If Woman Is Forced To Leave Company Of Husband Due To Assault, Harassment, It’s Neglect On Part Of Husband To Maintain Wife: Bombay HC [Read Judgment]

If Woman Is Forced To Leave Company Of Husband Due To Assault, Harassment, It’s Neglect On Part Of Husband To Maintain Wife: Bombay HC [Read Judgment]

The Bombay High Court recently upheld an order passed by the Sessions Court in Pune allowing an application for maintenance filed under Section 125 of the CrPC by one Chandrabhaga Borhade, nearly 50 years after her marriage with Babanrao Borhade took place.

Justice Mridula Bhatkar dismissed the criminal revision application filed by Babanrao challenging Sessions Court’s order allowing the application for maintenance.

The court held that a proceeding filed under Section 125 of the CrPC is a summary proceeding wherein a strict proof of fact is not required to establish the marriage unlike a criminal proceeding.

Case Background

Although the court of Judicial Magistrate First Class had rejected the application for maintenance, in an order dated March 20, 2001, the Sessions Court allowed the application. The court had directed the husband to pay Rs 500/month to Chandrabhaga from July 8, 1994. However, the husband challenged the order in a criminal revision application that has remained pending for 17 years.

According to the respondent-wife, their marriage was performed 30 years prior to 1994. After the marriage, within two years, the respondent wife had to leave the house of her husband due to ill-treatment and physical assault at the hands of her husband. She started residing with her father and though she tried to come back to her husband, her efforts were futile. Immediately thereafter, the applicant husband performed second marriage with one Usha Jagannath Jadhav in 1980 and the respondent wife remained neglected and stayed with her father. In 1994, she filed an application for maintenance under Section 125 of the CrPC.

The applicant husband simply refused to accept that any marriage took place with respondent. He contended that, the respondent’s father was working as a gardener in the orange orchid owned by him. There he got acquainted with the respondent but by filing this application for maintenance, she has taken the advantage of the said acquaintance.

Submissions

Applicant’s counsel Saurabh Oka argued that the trial court has rightly rejected the application for maintenance by discarding the evidence tendered by respondent wife. He pointed out there were discrepancies in the details of marriage ceremony (number of pheras taken) given by the respondent wife’s witnesses. He further argued that the respondent had failed to file any criminal proceedings all these years yet alleged assault at the hands of his client.

Whereas respondent wife’s counsel Vilas Tapkir submitted that his client did not file any application for maintenance for 30 years because her father was alive and was looking after her. Now, it is not possible for her to earn livelihood and to maintain herself. Therefore, the application for maintenance has been filed.

He relied on the witnesses examined from his side and said the evidence was positive on the point of marriage performed between the applicant and respondent. He further submitted that a strict proof of fact is not required to prove the marriage in the proceedings filed under Section 125 of the CrPC. He supported the order passed by the Sessions Court.

Judgment

After examining all the facts of the case, the court noted-

“It is settled position of law that the proceeding filed under Section 125 of the CrPC is summary proceeding wherein a strict proof of fact is not required like other criminal proceedings. The Court should get reasonable assurance from the evidence adduced by respondent wife that the marriage has taken place between the parties and she is the first legally wedded wife of the husband from whom she claims maintenance.”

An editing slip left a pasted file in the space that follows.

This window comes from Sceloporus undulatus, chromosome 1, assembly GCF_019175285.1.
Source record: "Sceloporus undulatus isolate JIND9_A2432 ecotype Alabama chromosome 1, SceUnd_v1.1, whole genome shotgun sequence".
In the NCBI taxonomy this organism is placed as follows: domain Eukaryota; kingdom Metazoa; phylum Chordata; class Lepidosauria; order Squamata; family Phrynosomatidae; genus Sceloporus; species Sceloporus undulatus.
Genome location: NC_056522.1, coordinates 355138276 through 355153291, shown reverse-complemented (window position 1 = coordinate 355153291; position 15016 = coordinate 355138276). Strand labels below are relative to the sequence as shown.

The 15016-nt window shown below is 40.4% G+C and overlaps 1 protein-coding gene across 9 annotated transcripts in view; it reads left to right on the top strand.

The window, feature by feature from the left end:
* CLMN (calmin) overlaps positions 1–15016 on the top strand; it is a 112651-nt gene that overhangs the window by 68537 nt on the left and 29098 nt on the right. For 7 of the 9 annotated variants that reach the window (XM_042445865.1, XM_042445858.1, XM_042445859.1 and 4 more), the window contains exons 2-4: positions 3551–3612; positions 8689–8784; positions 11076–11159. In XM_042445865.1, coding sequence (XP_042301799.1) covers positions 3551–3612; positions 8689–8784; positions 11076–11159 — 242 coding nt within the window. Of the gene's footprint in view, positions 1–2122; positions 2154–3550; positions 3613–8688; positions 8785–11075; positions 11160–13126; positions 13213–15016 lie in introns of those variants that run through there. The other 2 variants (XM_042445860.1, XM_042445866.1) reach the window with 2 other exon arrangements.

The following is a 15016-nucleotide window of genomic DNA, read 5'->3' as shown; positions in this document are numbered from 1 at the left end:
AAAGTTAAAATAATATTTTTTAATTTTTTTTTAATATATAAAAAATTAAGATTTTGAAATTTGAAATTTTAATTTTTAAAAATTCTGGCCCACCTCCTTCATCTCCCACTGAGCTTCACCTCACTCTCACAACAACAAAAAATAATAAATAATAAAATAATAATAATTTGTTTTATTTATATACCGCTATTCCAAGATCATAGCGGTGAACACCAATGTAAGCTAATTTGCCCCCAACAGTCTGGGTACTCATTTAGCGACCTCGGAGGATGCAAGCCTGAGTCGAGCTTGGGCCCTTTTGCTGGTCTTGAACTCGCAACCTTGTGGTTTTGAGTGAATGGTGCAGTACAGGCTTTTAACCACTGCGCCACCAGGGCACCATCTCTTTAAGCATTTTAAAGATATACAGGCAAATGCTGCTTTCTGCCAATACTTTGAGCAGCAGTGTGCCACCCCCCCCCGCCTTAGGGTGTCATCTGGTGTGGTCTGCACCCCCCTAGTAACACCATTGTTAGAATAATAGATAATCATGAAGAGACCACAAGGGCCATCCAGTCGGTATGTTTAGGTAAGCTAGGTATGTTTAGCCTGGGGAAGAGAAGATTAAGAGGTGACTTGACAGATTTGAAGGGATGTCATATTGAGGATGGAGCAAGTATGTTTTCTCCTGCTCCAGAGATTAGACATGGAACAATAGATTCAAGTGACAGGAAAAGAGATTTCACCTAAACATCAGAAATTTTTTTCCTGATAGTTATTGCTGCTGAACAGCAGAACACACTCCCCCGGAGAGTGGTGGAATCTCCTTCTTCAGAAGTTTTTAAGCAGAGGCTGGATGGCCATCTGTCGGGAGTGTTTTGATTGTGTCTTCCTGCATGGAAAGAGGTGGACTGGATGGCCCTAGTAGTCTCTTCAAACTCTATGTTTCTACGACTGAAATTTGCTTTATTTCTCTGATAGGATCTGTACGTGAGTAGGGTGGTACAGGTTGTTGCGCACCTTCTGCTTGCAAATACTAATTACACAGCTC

The court disagreed with earlier order of the trial court (JMFC) dismissing the application for maintenance and observed-

“After going through the judgment of the learned Magistrate, it is found that the learned Magistrate could not get the pulse while appreciating evidence in the proceedings of maintenance filed under Section 125 of the CrPC. The Judge has taken very technical and pedantic view, which is not expected in the matters of maintenance, but gender friendly approach is required.

In such cases, while appreciating the evidence, a Judge needs to be sensitive enough to know social fibre of rural people in India. The evidence is to be appreciated on constructing the time period of 1964­65. Respondent wife is not educated. She is a daughter of gardener, who was working in the orange orchid owned by the husband. She deposed about her plight after the marriage. She was beaten up and harassed by her husband after marriage and he insisted that she should give him divorce. Therefore, she left her husband.

It is not required for a woman to depose that she was driven out of the house by husband. Due to physical assault or unbearable mental harassment, if she is compelled to leave the house of a husband, then it is not a voluntary withdrawal from the company of the husband, it is to be considered as neglect or refusal on the part of the husband to maintain his wife.”

The court concluded that there was not a single witness on behalf of the applicant husband whereas all of the witnesses that deposed on behalf of the respondent wife confirmed her case of marriage. Moreover, the wife was compelled to leave her matrimonial home after suffering physical assault at the hands of her husband, she only filed the application for maintenance after her father died and she did not have any means to sustain herself.

Thus, the revision application was dismissed and order of maintenance was upheld.

Read the Judgment Here